The Nobel Peace Prize has been given to two sitting presidents – one for settling a major conflict and the other for creating the League of Nations. This morning Barack Obama became the third laureate “for his extraordinary efforts to strengthen international diplomacy and cooperation between peoples.”
My first reaction was surprise. That’s not unreasonable, as even the White House admitted a bit of shock. I thought to myself, “he’s been in office less than a year and he hasn’t actually accomplished anything of importance.” But then I remembered that it is, in fact, Barack Obama we are speaking of. Then I thought “you know, they gave one to Gore too… for the global warming movie, and that didn’t have anything to do with peace.” Then I hear about Jimmy Carter getting it back in 2002. So at this point I’m realizing that this prestigious medal is apparently a political endorsement – the official mantle of progressivism in the west.
Whatever the case, it seems to me that the prize has gradually lost its honor, and today it was made a punchline.
Now, let’s be honest. While it’s nice to have the President of the United States presented with something like this, many of us have a right to be irritated. First, because he really hasn’t done anything. You can say he’s a nice guy, that he’s the first black president or that he’s trying to make this a better world… but every president is trying to make this a better world. And trying doesn’t really count for much unless there are visible results. The black president premise is just silly – if it speaks for anything it speaks for the progress of American attitudes, not one man’s accomplishments.
The second reason to be irritated follows from the first. This man, Barack Hussein Obama, ever since he came on the scene, has been showered with praise and credit from Hollywood to Bollywood and everywhere in between, for all sorts of things, regardless of how little he has to show for it and the very few, if any, actual results. It’s like the guy on the football team who can’t throw a pass for his life, but he looks so darn good in his uniform that everyone in the stands is holding signs with his name on them, and the coach just keeps putting him in the game, while blaming losses on the other players.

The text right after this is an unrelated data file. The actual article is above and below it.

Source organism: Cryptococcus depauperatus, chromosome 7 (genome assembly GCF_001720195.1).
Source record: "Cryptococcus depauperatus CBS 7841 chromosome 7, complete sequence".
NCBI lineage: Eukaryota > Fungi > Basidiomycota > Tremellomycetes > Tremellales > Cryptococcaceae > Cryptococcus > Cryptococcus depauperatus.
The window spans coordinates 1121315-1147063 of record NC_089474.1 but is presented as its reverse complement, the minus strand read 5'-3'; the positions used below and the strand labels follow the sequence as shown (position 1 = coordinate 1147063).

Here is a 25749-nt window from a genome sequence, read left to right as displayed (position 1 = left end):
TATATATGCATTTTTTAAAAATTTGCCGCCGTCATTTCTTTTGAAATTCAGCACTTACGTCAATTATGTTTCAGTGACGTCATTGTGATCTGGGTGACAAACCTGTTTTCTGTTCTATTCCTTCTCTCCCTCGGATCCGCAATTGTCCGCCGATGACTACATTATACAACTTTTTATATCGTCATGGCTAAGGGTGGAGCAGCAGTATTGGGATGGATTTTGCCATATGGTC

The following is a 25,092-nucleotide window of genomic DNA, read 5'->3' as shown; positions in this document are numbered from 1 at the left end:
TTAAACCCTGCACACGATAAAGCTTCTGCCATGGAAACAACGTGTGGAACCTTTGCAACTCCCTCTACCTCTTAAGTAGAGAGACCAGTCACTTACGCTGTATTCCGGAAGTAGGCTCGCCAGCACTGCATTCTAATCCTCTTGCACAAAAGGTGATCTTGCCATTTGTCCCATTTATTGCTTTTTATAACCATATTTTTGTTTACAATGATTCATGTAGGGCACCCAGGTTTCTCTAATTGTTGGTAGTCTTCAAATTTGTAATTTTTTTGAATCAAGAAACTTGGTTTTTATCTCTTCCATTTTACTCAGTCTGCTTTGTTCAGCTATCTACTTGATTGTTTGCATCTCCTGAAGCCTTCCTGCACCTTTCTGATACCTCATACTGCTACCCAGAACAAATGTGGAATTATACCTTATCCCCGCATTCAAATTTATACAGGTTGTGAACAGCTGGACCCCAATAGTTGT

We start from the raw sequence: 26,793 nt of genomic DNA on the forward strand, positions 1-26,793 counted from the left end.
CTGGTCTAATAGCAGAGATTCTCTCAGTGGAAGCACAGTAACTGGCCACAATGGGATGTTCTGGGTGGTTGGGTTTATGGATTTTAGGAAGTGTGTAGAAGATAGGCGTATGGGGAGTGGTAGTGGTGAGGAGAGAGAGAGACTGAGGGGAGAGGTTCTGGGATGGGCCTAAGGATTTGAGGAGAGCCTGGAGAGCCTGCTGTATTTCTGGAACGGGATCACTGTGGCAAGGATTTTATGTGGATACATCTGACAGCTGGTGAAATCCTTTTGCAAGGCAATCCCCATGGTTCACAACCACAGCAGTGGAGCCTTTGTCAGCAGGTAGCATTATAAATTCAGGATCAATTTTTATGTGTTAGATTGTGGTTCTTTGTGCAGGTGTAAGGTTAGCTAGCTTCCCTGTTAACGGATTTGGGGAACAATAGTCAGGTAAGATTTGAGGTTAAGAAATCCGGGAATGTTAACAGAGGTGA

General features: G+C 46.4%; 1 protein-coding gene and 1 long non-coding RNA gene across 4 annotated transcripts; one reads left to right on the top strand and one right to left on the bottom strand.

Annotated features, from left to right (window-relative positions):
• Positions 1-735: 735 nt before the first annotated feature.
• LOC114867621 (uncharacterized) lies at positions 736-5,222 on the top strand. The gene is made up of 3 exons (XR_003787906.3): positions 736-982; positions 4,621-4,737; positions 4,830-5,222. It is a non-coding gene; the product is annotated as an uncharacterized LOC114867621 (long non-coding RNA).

But even beyond those things, what really bothers me is that there are so many other people who have made significant strides toward a more peaceful world who just got dissed. The Nobel nominators could have made famous people like Jessica Kackley from Kiza.org, who developed a loan program so people in developed countries could help third-world entrepreneurs start businesses, or Blake Mycoskie, who started “TOMS” shoes – a company that gives away a pair of shoes to a child in need for every pair that is sold. Now, these efforts aren’t exactly changing the face of the earth, and they’re not specifically geared toward peace, but they are making a difference in the quality of life in less developed nations through creative means, which leads to less poverty and more stability, and that deserves some credit. Surely there are plenty of people out there doing things like this that are geared toward peace, specifically.
Having said that, I have to offer a critique to many conservatives that have pointed out the irony of the fact that Obama is currently overseeing wars in two nations, and that he was meeting with advisers today about sending more troops. I’ve heard this used several times to infer that Obama really isn’t a good candidate for peacemaking. If you have made that statement please slap yourself. We know that the current fight against terrorism is a war of necessity (as all wars should be) that is a means toward peace. The idea that the presence of conflict indicates a lack of peace-seeking is ridiculous, and we shouldn’t try to turn that around on Obama just because it’s his turn to do the explaining. It is kind of funny though, listening to him navigate around some of his far-left supporters who thought he was going to walk in and demand an end to all war. Sorry folks, eternal social harmony cannot be reached by executive order.